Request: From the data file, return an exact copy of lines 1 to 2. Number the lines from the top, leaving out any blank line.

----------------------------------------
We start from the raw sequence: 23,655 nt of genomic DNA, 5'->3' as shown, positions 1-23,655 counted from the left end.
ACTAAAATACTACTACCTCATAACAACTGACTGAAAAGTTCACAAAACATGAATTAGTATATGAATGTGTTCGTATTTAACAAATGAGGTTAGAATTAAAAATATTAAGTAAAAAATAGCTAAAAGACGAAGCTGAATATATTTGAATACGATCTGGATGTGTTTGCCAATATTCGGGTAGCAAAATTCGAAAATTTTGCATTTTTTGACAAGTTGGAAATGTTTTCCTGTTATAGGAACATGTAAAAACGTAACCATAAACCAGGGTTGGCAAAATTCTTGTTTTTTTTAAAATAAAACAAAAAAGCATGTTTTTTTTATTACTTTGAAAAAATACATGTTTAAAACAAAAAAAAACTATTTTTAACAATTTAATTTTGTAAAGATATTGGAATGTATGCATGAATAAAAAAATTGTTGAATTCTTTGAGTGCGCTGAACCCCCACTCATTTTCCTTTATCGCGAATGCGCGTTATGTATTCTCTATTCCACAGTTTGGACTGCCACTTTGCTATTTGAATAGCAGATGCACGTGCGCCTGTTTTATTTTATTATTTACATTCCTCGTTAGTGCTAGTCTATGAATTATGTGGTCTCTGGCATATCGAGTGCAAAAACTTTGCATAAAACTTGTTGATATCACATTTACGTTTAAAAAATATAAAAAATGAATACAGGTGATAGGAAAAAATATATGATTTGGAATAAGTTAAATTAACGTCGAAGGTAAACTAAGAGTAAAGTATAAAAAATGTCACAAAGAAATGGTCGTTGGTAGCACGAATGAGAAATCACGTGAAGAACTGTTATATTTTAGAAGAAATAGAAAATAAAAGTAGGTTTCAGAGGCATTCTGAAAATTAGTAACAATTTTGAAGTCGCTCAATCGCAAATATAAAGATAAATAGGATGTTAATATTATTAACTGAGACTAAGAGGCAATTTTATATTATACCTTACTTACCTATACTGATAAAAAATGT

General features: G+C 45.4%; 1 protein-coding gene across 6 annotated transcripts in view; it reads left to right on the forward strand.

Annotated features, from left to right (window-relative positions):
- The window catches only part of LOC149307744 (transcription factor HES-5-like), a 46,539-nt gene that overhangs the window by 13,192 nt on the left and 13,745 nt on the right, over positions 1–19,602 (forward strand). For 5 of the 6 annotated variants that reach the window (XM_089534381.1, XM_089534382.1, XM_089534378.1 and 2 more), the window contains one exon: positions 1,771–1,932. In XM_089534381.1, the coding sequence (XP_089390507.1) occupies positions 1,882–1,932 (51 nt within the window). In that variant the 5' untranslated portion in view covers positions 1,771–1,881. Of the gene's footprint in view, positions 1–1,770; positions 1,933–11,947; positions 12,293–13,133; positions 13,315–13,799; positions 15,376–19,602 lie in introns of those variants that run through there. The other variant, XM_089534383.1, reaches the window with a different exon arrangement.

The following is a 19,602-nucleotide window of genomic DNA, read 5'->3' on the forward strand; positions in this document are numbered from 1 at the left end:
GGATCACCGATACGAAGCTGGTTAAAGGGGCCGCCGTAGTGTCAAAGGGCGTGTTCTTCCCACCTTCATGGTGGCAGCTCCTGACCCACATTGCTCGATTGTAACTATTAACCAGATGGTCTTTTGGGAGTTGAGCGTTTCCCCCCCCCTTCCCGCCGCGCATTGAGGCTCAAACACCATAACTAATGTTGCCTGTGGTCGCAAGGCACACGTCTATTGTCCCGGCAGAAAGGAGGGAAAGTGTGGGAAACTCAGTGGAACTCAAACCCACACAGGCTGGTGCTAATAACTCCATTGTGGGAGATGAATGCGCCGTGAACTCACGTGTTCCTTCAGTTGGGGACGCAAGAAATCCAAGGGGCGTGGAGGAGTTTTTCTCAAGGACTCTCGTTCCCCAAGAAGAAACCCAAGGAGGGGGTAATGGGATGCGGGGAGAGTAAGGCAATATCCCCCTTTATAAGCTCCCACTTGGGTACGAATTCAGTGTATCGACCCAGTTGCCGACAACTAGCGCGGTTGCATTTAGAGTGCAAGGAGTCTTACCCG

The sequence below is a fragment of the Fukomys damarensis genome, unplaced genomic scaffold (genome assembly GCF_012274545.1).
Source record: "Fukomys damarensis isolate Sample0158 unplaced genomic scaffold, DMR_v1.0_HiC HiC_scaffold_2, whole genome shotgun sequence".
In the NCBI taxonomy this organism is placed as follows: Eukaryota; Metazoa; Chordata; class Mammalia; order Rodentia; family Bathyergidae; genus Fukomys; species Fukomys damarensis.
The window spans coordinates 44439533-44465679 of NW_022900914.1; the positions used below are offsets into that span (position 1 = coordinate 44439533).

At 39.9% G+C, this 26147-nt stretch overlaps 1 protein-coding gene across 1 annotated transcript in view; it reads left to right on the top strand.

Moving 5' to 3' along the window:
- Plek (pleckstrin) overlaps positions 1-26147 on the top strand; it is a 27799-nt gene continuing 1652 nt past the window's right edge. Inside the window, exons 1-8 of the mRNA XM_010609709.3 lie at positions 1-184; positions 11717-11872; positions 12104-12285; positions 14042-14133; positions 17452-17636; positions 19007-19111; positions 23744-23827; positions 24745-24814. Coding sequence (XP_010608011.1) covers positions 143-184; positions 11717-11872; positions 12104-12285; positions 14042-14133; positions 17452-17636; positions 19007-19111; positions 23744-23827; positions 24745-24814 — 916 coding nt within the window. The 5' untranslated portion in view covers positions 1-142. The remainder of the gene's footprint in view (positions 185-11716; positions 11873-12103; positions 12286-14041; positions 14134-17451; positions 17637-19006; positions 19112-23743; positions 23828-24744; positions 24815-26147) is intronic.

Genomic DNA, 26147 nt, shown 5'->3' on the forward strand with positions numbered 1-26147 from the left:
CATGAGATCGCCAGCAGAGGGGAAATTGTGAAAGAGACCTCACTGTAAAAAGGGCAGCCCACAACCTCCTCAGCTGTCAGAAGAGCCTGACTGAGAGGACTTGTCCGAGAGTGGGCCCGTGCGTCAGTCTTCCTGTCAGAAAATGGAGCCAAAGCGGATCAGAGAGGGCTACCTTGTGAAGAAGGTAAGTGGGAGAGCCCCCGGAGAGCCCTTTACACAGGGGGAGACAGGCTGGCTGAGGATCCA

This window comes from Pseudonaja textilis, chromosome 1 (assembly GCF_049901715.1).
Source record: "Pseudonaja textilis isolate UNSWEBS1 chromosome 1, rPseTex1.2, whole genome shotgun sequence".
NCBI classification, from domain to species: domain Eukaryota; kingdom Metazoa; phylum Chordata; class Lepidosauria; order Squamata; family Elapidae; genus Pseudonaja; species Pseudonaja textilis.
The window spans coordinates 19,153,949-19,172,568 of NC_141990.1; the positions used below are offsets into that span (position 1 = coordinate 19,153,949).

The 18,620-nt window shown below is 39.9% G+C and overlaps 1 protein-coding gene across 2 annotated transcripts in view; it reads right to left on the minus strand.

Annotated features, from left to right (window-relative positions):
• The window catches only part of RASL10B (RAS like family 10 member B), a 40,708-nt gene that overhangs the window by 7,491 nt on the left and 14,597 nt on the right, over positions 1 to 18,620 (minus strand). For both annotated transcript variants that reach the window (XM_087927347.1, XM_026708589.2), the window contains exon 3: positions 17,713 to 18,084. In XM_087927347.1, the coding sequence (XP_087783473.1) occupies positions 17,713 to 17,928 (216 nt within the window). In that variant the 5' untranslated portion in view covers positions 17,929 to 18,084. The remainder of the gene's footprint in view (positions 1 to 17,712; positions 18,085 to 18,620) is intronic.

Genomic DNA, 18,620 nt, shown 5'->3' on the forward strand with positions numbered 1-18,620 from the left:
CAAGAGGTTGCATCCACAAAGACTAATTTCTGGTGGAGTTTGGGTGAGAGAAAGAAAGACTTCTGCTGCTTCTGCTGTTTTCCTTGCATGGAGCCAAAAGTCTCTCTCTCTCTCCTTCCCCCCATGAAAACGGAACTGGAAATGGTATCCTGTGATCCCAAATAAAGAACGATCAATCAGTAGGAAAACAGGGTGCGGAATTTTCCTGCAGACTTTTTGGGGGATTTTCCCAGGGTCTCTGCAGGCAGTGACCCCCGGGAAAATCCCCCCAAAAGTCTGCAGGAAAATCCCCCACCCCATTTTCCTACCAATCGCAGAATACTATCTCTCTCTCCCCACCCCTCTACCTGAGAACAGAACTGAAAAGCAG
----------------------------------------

We start from the raw sequence: 23,655 nt of genomic DNA, 5'->3' as shown, positions 1-23,655 counted from the left end.
ACTAAAATACTACTACCTCATAACAACTGACTGAAAAGTTCACAAAACATGAATTAGTATATGAATGTGTTCGTATTTAACAAATGAGGTTAGAATTAAAAATATTAAGTAAAAAATAGCTAAAAGACGAAGCTGAATATATTTGAATACGATCTGGATGTGTTTGCCAATATTCGGGTAGCAAAATTCGAAAATTTTGCATTTTTTGACAAGTTGGAAATGTTTTCCTGTTATAGGAACATGTAAAAACGTAACCATAAACCAGGGTTGGCAAAATTCTTGTTTTTTTTAAAATAAAACAAAAAAGCATGTTTTTTTTATTACTTTGAAAAAATACATGTTTAAAACAAAAAAAAACTATTTTTAACAATTTAATTTTGTAAAGATATTGGAATGTATGCATGAATAAAAAAATTGTTGAATTCTTTGAGTGCGCTGAACCCCCACTCATTTTCCTTTATCGCGAATGCGCGTTATGTATTCTCTATTCCACAGTTTGGACTGCCACTTTGCTATTTGAATAGCAGATGCACGTGCGCCTGTTTTATTTTATTATTTACATTCCTCGTTAGTGCTAGTCTATGAATTATGTGGTCTCTGGCATATCGAGTGCAAAAACTTTGCATAAAACTTGTTGATATCACATTTACGTTTAAAAAATATAAAAAATGAATACAGGTGATAGGAAAAAATATATGATTTGGAATAAGTTAAATTAACGTCGAAGGTAAACTAAGAGTAAAGTATAAAAAATGTCACAAAGAAATGGTCGTTGGTAGCACGAATGAGAAATCACGTGAAGAACTGTTATATTTTAGAAGAAATAGAAAATAAAAGTAGGTTTCAGAGGCATTCTGAAAATTAGTAACAATTTTGAAGTCGCTCAATCGCAAATATAAAGATAAATAGGATGTTAATATTATTAACTGAGACTAAGAGGCAATTTTATATTATACCTTACTTACCTATACTGATAAAAAATGT